Purchase The Culture of Make Believe
Read more

Excerpt from The Culture of Make Believe

Indigenous Warfare (p. 174)

From chapter "Redemption and Failure"

This seems as good a time as any to debunk the notion that the “merciless Indian Savages . . . known rule of warfare is an undistinguished destruction of all ages, sexes, and conditions,” which in the end is a falsehood no less absurd, indefensible, and self-serving—albeit more beautifully expressed—than the notion that black-haired Jew-boys lurk waiting around every corner for ignorant girls to defile. The only reason the former lie still has currency while the latter does not is that the Thousand Year Reich lost the war, while the decent white men have won all of theirs, at least so far.

And a primary—if not theprimary—reason whites have consistently defeated Indians in war is because of the cultures’ different understandings of war’s purpose and conduct. The purpose of war for white culture is to conquer, to subdue, to take, to win (and one could argue that this is the purpose not merely of war within white culture but of white culture as a whole). Whites will do anything to win. They will lie and cheat, and they will murder noncombatants. They will destroy foodstocks, and they will destroy the environment. They will pretend to be friendly, keeping in mind always the wisdom of John Hay, private secretary to Abraham Lincoln, later Secretary of State responsible for the treaty providing for construction of the Panama Canal, and poet laureate of the late nineteenth-century Republican party: “In reality, the White Man was not a philanthropist: he would treat the Black, Yellow, or Brown Man humanely if it was convenient, but if the dark-skinned resisted, the White Man would destroy him. Biology, according to the scientific cant of the day, required no less, in order that the Fittest might survive.”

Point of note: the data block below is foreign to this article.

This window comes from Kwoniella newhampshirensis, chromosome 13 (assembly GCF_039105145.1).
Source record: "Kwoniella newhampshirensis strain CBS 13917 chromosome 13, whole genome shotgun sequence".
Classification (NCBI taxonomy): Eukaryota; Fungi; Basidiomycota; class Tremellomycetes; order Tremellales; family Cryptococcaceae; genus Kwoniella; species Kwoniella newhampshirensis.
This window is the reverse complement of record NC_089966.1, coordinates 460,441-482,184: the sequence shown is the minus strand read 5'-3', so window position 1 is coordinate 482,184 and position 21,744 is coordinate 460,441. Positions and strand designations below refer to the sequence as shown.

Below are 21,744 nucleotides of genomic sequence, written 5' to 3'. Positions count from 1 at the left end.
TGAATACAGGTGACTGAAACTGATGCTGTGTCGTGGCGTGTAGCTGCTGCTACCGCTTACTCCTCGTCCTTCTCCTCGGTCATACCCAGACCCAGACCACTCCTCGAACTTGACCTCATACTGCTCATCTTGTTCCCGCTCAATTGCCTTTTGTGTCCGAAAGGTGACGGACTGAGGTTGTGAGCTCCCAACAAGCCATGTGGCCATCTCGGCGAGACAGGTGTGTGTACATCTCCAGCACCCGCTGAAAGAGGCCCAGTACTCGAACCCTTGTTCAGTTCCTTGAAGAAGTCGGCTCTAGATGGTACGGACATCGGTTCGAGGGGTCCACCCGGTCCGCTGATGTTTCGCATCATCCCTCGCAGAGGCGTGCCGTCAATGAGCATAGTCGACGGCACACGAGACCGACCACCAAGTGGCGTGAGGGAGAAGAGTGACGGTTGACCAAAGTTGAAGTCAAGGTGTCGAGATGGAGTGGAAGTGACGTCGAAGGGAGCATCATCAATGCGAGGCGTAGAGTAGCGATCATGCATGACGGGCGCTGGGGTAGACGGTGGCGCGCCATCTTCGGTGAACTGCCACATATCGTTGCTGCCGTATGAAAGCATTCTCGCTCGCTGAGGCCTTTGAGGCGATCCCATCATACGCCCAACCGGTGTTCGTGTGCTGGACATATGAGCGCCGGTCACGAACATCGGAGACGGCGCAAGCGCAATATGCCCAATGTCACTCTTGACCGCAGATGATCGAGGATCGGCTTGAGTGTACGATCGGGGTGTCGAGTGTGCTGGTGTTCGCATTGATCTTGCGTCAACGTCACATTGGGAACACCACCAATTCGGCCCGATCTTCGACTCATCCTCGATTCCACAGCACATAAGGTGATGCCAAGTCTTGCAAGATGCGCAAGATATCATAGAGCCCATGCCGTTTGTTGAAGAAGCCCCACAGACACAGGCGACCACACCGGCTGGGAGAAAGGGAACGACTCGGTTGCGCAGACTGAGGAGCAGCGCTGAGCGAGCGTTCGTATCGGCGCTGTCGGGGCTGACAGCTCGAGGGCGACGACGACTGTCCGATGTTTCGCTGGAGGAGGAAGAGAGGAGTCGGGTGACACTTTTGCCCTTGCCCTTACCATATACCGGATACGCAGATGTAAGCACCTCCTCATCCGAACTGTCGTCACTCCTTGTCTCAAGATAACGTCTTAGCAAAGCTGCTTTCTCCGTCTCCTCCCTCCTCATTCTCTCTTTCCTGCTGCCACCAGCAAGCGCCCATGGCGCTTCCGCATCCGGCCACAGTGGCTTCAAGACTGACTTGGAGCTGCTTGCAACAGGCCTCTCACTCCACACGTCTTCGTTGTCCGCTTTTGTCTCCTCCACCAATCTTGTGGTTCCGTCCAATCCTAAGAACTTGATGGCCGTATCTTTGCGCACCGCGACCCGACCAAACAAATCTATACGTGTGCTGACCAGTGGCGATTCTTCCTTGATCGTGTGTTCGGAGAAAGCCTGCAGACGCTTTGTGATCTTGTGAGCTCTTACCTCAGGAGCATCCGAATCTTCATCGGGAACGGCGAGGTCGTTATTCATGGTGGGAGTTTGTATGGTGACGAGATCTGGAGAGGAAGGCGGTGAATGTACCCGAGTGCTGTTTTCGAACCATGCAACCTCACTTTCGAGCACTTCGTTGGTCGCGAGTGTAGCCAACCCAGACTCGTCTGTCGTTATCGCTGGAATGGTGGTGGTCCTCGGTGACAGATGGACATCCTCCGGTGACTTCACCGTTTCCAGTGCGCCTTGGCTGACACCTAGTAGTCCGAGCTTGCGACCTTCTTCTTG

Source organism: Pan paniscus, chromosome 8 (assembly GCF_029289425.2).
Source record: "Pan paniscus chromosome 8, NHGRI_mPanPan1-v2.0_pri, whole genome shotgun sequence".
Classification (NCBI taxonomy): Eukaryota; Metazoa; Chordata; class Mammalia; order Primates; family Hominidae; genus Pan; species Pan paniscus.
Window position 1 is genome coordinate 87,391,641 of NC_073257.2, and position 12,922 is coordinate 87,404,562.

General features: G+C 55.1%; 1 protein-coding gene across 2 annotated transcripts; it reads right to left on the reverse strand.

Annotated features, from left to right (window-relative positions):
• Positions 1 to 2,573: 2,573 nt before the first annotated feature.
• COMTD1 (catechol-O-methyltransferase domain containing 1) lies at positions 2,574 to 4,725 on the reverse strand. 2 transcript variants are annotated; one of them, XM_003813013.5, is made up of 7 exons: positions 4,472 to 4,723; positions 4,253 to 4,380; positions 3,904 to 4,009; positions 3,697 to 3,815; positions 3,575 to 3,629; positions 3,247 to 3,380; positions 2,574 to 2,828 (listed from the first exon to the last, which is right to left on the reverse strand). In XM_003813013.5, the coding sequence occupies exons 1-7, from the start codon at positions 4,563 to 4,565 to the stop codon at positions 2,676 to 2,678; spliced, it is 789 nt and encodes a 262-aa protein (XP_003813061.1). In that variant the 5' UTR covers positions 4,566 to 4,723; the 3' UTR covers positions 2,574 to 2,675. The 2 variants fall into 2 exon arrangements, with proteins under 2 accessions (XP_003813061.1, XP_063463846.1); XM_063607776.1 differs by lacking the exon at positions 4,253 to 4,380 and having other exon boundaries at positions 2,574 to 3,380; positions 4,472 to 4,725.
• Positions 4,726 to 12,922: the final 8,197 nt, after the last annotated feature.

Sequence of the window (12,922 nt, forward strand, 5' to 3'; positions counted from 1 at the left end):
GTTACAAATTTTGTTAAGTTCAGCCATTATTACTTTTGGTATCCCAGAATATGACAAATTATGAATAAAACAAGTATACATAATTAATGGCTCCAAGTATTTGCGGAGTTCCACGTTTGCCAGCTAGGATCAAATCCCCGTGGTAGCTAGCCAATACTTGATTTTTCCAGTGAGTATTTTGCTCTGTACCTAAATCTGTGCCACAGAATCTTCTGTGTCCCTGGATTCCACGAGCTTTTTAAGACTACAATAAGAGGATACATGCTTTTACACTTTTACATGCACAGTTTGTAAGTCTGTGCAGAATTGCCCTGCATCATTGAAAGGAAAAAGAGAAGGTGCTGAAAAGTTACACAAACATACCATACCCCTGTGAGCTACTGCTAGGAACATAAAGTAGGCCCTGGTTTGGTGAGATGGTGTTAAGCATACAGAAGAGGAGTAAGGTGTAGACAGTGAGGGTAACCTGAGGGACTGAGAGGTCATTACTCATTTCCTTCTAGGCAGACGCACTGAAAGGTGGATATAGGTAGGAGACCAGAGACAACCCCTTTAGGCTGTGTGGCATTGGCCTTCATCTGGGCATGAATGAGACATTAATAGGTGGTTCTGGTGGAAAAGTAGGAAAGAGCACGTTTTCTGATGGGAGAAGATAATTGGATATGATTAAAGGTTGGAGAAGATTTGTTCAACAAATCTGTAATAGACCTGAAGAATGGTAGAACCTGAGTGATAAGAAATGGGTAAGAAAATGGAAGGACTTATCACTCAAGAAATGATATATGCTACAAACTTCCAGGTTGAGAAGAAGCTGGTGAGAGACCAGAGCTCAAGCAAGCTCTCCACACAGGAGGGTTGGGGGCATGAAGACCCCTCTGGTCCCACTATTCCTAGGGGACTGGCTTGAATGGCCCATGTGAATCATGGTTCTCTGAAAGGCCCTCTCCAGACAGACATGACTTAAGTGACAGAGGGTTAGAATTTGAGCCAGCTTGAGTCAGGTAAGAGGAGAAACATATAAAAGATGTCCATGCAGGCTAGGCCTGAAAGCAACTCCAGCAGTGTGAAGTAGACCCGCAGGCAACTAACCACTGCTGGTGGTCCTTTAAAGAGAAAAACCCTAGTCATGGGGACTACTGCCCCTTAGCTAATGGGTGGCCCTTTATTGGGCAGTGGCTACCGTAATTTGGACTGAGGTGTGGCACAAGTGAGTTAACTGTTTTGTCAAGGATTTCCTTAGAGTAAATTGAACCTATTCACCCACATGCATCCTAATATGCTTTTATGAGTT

This notion of deceitful warfare is foreign to indigenous cultures. As Cortés advanced on the Aztec capital of Tenochtitlán, he repeatedly declared the peacefulness of his intentions. Montezuma, the Aztec leader, greeted him in friendship, as so many Indians had already greeted so many Europeans, and as so many more Indians would greet them in the future, all to their grief. Given the embeddedness of all of us in a culture that perceives war in monstrously utilitarian terms, and given our immersion in a river of deceit, a river where we take as accepted that one hand may hold forth an olive branch while another makes final arrangements to thrust with a sword, a river where treaties are abrogated at convenience, a culture in which lying to achieve one’s goals is not only acceptable and expected, but routine, it is no surprise that most of us find it inconceivably naïve, foolish even, that Montezuma believed Cortés. He believed him enough to invite him and his armed entourage inside the city’s gates, and to welcome them to a great feast in celebration of the god Huitzilopochtli. The Indians danced, played, and sang until on command the Spaniards drew their swords. According to sixteenth-century historian Bernardino de Sahagún, “The first Spaniards to start fighting suddenly attacked those who were playing the music for the singers and dancers. They chopped off their hands and their heads so that they fell down dead. Then all the other Spaniards began to cut off heads, arms, and legs and to disembowel the Indians. Some had their heads cut off, others were cut in half, and others had their bellies slit open, immediately to fall dead. Others dragged their entrails along until they collapsed. Those who reached the exits were slain by the Spaniards guarding them; and others jumped over the walls of the courtyard; while yet others climbed up the temple; and still others, seeing no escape, threw themselves down among the slaughtered and escaped by feigning death. So great was the bloodshed that rivulets ran through the courtyard like water in a heavy rain. So great was the slime of blood and entrails in the courtyard and so great was the stench that it was both terrifying and heartrending. Now that nearly all were fallen and dead, the Spaniards went searching for those who had climbed up the temple, and those who had hidden among the dead, killing all those they found alive.”